Sunday Spotlight: Tony Grey

Categories:  BloggERy    Music
Saturday, August 3rd, 2013 at 8:00 AM
Sunday Spotlight: Tony Grey by Cory Vaillancourt
musicians.allaboutjazz.com

Newcastle, England native Tony Grey is no stranger to the Erie Reader or the Erie Art Museum - he played our "New Year's Eve at the Erie Art Museum" event last year, and can be seen in our area - at Romolo's and PACA, among other places - quite often, either solo or as part of a group. This Sunday, he'll appear at the Blues and Jazz Festival as part of a trio, with Berklee roomie Romain Collin on piano and James Johnson drums.

Cory Vaillancourt: Tell me your life story in less than 30 seconds.

Tony Grey: I was in the [British] Army, was injured, and was given a bass guitar as a means of therapy, you know, to overcome the trauma of it all. From there, John McLaughlin heard me play, and I packed my bags for the States.

CV: Tell me about the first time you picked up that bass.

TG: I was kind of a little bit proud, and I didn’t want to admit that I needed help; but as soon as I started playing it, I got a sense of peace.

CV: How did your time at Berklee [College of Music] influence your playing?

Erie is such a small town, but a small town with a big music scene. People are enthusiastic and open to it.
- Tony Grey

TG: When I first went to Berklee, I was only playing for about 8 months, so my first experience was intimidation. I was surrounded by greats, so I was scared to death. I locked myself in my dorm room for 10 hours a day, every day. It was unhealthy; I always felt that I had to catch up with everybody else. There’s so much to learn in music, once you sit down with it, it unfolds like a whole adventure, but once you respect the music, and give to the music, the music will respect you and give back to you.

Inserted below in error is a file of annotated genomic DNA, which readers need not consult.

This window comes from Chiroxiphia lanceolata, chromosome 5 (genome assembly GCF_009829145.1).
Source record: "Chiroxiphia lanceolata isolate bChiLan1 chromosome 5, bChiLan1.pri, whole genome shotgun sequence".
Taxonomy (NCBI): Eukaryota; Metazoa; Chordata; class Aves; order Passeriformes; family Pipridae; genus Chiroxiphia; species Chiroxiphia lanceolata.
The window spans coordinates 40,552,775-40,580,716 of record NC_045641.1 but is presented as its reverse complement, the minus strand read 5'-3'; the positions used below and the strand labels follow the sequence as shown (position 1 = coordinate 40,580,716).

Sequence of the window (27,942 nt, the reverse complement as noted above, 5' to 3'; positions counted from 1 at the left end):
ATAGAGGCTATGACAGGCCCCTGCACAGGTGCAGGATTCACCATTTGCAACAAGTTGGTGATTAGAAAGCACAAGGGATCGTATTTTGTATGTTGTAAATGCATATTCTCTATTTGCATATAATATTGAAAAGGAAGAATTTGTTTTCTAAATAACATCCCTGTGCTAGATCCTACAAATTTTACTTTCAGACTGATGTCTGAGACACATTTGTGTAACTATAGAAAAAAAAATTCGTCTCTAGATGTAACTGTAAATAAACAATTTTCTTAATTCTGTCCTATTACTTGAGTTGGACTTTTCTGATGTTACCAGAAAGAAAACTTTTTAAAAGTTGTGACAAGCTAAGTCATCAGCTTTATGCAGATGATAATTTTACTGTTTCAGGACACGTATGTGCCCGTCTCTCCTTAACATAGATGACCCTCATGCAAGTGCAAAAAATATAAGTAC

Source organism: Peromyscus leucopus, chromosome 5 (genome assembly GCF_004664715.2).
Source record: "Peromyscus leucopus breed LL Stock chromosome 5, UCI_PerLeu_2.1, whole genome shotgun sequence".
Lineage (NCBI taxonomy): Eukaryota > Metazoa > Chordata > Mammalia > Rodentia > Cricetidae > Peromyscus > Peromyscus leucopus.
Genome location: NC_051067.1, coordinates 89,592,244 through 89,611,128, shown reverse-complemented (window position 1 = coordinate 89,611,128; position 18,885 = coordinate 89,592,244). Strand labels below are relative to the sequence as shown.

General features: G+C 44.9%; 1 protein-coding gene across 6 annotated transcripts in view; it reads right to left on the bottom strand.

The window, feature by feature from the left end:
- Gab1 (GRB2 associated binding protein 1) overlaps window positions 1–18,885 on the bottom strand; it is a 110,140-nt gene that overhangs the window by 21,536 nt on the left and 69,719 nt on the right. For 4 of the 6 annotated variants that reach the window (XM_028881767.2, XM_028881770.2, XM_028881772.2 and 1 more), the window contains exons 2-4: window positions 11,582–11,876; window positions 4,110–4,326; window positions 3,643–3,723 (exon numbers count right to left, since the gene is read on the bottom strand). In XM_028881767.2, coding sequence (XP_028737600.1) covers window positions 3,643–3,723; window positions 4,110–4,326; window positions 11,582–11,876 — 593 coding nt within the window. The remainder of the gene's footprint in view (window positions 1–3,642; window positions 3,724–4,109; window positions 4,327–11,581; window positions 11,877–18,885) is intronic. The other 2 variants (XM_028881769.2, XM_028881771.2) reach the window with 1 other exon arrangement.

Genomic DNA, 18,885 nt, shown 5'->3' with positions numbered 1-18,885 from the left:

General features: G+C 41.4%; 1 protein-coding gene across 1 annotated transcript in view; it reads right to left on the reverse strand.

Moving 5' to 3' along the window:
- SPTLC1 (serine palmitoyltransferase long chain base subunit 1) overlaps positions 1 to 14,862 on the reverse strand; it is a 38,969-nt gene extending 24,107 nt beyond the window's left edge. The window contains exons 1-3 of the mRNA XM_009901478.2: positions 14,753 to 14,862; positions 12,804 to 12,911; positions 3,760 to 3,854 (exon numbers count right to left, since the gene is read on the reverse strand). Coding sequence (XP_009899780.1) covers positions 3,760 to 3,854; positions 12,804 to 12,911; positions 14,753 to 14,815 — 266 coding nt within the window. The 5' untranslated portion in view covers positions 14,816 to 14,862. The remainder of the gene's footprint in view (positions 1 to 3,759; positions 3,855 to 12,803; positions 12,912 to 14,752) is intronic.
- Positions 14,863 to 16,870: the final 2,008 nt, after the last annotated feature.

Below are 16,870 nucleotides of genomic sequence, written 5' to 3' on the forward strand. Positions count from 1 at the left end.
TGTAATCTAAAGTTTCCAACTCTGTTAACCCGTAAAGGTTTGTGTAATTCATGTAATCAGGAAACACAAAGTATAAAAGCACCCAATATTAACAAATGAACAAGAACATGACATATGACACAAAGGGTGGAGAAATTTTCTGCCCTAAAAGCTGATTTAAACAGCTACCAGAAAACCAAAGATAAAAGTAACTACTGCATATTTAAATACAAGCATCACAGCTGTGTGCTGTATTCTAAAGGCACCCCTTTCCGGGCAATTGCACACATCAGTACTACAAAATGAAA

CV: You also teach. Let’s cut the crap – what’s the secret? What is the essence of playing bass?

TG: Being aware of everything around you, being aware that in order to play well – especially bass, because we have a functional role where we support other musicians – you have to be aware of others.

CV: You play gigs all across the globe. How does this one compare?

TG: I love the idea of it.  Erie is such a small town, but a small town with a big music scene. People are enthusiastic and open to it.

Tony Grey performs at the Erie Art Museum Blues and Jazz Festival on Sunday, August 4 at 6 p.m. For more information on the lineup, click here.

 

 

Erie Reader: Vol. 6, No. 20
Now Available — Pick It Up Today

CURRENT

Now serving up good vibes on State Street

Fighting for change in our most vulnerable communities.

Running into a blazing building can be ‘terrifying,’ but some choose to do it, anyway. 

Here are three good opportunities to lighten up as the nights grow longer.

Dancing Wheels bring a world premiere to Mercyhurst.

IN THIS ISSUE

Now serving up good vibes on State Street

Fighting for change in our most vulnerable communities.

Running into a blazing building can be ‘terrifying,’ but some choose to do it, anyway. 

Here are three good opportunities to lighten up as the nights grow longer.

Dancing Wheels bring a world premiere to Mercyhurst.

Shapeshift With Me, relative to the band’s spectacular catalog as a whole, is certainly one of their less powerful studio albums.

Grate every road in downtown Erie all at once.

Some ‘multigrain’ bread has a little more protein than you’d like. 

Don’t just dream it. Be it!

If De Palmas trip down memory lane whets your appetite, come back to the museum for one of his most underrated movies a week later.